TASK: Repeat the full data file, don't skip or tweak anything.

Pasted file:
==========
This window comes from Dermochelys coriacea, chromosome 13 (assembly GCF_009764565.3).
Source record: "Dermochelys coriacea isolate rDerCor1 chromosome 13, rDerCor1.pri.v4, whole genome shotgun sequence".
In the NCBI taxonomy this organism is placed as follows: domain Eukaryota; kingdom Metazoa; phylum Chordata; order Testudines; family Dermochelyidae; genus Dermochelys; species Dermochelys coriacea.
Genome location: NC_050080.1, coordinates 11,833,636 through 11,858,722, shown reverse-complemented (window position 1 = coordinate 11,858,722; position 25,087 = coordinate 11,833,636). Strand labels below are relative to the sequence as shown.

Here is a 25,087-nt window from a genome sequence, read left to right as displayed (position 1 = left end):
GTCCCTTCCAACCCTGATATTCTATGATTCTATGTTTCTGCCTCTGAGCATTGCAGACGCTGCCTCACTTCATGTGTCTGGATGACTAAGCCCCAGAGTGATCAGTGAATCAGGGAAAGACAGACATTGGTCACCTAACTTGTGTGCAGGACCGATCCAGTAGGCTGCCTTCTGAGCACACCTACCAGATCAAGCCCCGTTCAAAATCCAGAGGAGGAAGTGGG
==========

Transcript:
This window comes from Dermochelys coriacea, chromosome 13 (assembly GCF_009764565.3).
Source record: "Dermochelys coriacea isolate rDerCor1 chromosome 13, rDerCor1.pri.v4, whole genome shotgun sequence".
In the NCBI taxonomy this organism is placed as follows: domain Eukaryota; kingdom Metazoa; phylum Chordata; order Testudines; family Dermochelyidae; genus Dermochelys; species Dermochelys coriacea.
Genome location: NC_050080.1, coordinates 11,833,636 through 11,858,722, shown reverse-complemented (window position 1 = coordinate 11,858,722; position 25,087 = coordinate 11,833,636). Strand labels below are relative to the sequence as shown.

Here is a 25,087-nt window from a genome sequence, read left to right as displayed (position 1 = left end):
GTCCCTTCCAACCCTGATATTCTATGATTCTATGTTTCTGCCTCTGAGCATTGCAGACGCTGCCTCACTTCATGTGTCTGGATGACTAAGCCCCAGAGTGATCAGTGAATCAGGGAAAGACAGACATTGGTCACCTAACTTGTGTGCAGGACCGATCCAGTAGGCTGCCTTCTGAGCACACCTACCAGATCAAGCCCCGTTCAAAATCCAGAGGAGGAAGTGGG